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From Chris Douglas <cdoug...@apache.org>
Subject Re: [PROPOSAL] Drill for the Apache Incubator
Date Wed, 08 Aug 2012 22:25:31 GMT
+1 -C

On Thu, Aug 2, 2012 at 3:12 PM, Ted Dunning <ted.dunning@gmail.com> wrote:
> This is a duplicated attempt at sending this message, please ignore the
> previous message if it eventually arrives.  There appears to be a hangup
> sending email from my apache email address via gmail.
>
> Abstract
> ========
> Drill is a distributed system for interactive analysis of large-scale
> datasets, inspired by Google’s Dremel (
> http://research.google.com/pubs/pub36632.html).
>
> Proposal
> ========
> Drill is a distributed system for interactive analysis of large-scale
> datasets. Drill is similar to Google’s Dremel, with the additional
> flexibility needed to support a broader range of query languages, data
> formats and data sources. It is designed to efficiently process nested
> data. It is a design goal to scale to 10,000 servers or more and to be able
> to process petabyes of data and trillions of records in seconds.
>
> Background
> ==========
> Many organizations have the need to run data-intensive applications,
> including batch processing, stream processing and interactive analysis. In
> recent years open source systems have emerged to address the need for
> scalable batch processing (Apache Hadoop) and stream processing (Storm,
> Apache S4). In 2010 Google published a paper called “Dremel: Interactive
> Analysis of Web-Scale Datasets,” describing a scalable system used
> internally for interactive analysis of nested data. No open source project
> has successfully replicated the capabilities of Dremel.
>
> Rationale
> =========
> There is a strong need in the market for low-latency interactive analysis
> of large-scale datasets, including nested data (eg, JSON, Avro, Protocol
> Buffers). This need was identified by Google and addressed internally with
> a system called Dremel.
>
> In recent years open source systems have emerged to address the need for
> scalable batch processing (Apache Hadoop) and stream processing (Storm,
> Apache S4). Apache Hadoop, originally inspired by Google’s internal
> MapReduce system, is used by thousands of organizations processing
> large-scale datasets. Apache Hadoop is designed to achieve very high
> throughput, but is not designed to achieve the sub-second latency needed
> for interactive data analysis and exploration. Drill, inspired by Google’s
> internal Dremel system, is intended to address this need.
>
> It is worth noting that, as explained by Google in the original paper,
> Dremel complements MapReduce-based computing. Dremel is not intended as a
> replacement for MapReduce and is often used in conjunction with it to
> analyze outputs of MapReduce pipelines or rapidly prototype larger
> computations. Indeed, Dremel and MapReduce are both used by thousands of
> Google employees.
>
> Like Dremel, Drill supports a nested data model with data encoded in a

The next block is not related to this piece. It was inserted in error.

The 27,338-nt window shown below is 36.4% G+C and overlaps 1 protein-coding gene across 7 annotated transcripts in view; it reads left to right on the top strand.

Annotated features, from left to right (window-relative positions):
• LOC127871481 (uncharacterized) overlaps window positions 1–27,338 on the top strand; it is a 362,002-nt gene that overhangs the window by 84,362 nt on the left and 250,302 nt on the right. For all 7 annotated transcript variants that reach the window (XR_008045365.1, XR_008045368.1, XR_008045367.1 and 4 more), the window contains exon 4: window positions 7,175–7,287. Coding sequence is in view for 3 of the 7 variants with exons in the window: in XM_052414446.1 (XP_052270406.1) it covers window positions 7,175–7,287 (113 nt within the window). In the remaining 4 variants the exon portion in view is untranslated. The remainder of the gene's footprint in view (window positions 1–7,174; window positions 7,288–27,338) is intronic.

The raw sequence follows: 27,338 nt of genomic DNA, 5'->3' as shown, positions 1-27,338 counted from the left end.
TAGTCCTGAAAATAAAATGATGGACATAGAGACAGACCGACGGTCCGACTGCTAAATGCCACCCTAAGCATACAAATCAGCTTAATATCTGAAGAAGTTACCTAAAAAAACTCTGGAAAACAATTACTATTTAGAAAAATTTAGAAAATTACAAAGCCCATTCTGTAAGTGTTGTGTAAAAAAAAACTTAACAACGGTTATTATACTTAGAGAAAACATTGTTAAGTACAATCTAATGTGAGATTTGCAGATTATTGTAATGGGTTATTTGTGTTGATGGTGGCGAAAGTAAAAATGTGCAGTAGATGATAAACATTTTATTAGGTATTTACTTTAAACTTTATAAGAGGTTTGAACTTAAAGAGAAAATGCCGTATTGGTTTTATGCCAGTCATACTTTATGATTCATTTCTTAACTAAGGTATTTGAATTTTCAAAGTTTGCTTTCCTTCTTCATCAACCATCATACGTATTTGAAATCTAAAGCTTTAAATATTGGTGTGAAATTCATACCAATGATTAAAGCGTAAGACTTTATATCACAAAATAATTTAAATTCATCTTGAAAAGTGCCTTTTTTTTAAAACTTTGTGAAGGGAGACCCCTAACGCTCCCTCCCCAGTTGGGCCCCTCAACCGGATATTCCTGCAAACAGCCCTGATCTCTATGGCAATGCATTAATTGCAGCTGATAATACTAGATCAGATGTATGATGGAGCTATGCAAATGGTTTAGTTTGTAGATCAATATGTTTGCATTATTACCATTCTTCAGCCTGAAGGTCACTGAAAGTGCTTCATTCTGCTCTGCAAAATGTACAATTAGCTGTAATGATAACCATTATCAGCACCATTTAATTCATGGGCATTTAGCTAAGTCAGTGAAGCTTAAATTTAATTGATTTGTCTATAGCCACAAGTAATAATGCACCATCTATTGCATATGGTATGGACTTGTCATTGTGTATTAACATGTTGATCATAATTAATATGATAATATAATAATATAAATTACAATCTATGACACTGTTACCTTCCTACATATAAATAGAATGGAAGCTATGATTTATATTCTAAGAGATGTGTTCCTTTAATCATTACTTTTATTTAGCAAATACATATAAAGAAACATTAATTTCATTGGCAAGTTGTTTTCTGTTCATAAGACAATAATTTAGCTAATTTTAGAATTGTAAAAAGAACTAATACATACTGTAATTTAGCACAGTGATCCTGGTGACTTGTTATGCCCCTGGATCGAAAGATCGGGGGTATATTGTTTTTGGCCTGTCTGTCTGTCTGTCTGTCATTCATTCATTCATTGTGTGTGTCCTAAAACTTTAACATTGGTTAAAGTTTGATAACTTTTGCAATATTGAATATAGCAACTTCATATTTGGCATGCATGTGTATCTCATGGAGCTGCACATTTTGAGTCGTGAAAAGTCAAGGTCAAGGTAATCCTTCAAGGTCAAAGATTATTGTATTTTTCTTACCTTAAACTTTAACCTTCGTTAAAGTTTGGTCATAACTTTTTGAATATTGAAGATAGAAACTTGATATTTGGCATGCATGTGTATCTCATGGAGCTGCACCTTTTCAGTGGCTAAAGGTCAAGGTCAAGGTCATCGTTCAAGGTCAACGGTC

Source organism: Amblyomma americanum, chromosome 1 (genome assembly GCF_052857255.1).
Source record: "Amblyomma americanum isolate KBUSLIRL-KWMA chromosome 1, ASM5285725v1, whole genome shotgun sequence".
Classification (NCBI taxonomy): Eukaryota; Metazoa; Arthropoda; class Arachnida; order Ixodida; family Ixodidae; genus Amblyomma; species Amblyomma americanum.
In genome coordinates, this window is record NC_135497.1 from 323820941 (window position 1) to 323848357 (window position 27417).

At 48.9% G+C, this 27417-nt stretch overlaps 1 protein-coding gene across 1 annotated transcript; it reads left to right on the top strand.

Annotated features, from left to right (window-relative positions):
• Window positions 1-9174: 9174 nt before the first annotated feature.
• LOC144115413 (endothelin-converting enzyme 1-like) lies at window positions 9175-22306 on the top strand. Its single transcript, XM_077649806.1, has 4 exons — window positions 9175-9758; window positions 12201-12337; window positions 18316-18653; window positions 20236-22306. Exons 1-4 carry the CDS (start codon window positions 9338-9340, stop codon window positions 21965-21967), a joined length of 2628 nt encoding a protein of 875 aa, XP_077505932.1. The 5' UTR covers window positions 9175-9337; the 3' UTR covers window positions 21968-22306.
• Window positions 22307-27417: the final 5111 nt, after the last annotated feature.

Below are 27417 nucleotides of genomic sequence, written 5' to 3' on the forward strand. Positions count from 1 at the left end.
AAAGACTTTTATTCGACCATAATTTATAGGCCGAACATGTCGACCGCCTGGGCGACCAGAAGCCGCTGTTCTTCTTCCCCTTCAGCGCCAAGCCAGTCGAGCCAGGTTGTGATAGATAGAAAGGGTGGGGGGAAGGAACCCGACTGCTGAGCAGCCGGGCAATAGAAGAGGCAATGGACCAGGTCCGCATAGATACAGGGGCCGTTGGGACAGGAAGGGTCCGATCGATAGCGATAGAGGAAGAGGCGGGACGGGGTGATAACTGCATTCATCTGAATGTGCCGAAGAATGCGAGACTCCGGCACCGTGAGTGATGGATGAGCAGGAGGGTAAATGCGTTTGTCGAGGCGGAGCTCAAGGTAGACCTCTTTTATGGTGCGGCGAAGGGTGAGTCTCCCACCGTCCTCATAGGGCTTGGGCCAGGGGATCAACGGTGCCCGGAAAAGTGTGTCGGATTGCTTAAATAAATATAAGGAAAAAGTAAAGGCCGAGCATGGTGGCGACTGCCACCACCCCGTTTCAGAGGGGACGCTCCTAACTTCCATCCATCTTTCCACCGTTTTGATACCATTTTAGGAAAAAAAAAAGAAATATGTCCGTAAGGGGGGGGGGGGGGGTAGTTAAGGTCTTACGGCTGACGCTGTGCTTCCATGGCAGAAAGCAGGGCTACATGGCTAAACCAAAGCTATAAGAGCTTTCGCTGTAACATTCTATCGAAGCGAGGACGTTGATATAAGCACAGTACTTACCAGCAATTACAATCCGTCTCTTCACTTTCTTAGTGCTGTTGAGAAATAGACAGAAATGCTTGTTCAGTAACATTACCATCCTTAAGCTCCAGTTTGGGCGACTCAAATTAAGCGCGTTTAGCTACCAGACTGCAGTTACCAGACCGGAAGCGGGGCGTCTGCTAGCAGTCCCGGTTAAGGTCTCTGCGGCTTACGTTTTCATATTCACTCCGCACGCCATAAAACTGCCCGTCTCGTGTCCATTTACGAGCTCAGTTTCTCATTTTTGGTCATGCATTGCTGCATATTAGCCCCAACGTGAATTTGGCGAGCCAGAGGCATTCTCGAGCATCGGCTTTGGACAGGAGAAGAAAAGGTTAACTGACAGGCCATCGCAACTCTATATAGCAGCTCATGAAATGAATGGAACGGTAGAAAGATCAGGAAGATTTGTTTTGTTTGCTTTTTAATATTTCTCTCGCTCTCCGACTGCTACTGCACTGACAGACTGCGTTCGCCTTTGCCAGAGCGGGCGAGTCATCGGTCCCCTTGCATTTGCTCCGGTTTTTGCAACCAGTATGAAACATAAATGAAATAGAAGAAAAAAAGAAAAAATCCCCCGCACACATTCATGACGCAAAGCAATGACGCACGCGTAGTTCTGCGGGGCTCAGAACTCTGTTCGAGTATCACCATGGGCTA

> number of formats such as JSON, Avro or Protocol Buffers. In many
> organizations nested data is the standard, so supporting a nested data
> model eliminates the need to normalize the data. With that said, flat data
> formats, such as CSV files, are naturally supported as a special case of
> nested data.
>
> The Drill architecture consists of four key components/layers:
> * Query languages: This layer is responsible for parsing the user’s query
> and constructing an execution plan.  The initial goal is to support the
> SQL-like language used by Dremel and Google BigQuery (
> https://developers.google.com/bigquery/docs/query-reference), which we call
> DrQL. However, Drill is designed to support other languages and programming
> models, such as the Mongo Query Language (
> http://www.mongodb.org/display/DOCS/Mongo+Query+Language), Cascading (
> http://www.cascading.org/) or Plume (https://github.com/tdunning/Plume).
> * Low-latency distributed execution engine: This layer is responsible for
> executing the physical plan. It provides the scalability and fault
> tolerance needed to efficiently query petabytes of data on 10,000 servers.
> Drill’s execution engine is based on research in distributed execution
> engines (eg, Dremel, Dryad, Hyracks, CIEL, Stratosphere) and columnar
> storage, and can be extended with additional operators and connectors.
> * Nested data formats: This layer is responsible for supporting various
> data formats. The initial goal is to support the column-based format used
> by Dremel. Drill is designed to support schema-based formats such as
> Protocol Buffers/Dremel, Avro/AVRO-806/Trevni and CSV, and schema-less
> formats such as JSON, BSON or YAML. In addition, it is designed to support
> column-based formats such as Dremel, AVRO-806/Trevni and RCFile, and
> row-based formats such as Protocol Buffers, Avro, JSON, BSON and CSV. A
> particular distinction with Drill is that the execution engine is flexible
> enough to support column-based processing as well as row-based processing.
> This is important because column-based processing can be much more
> efficient when the data is stored in a column-based format, but many large
> data assets are stored in a row-based format that would require conversion
> before use.
> * Scalable data sources: This layer is responsible for supporting various
> data sources. The initial focus is to leverage Hadoop as a data source.
>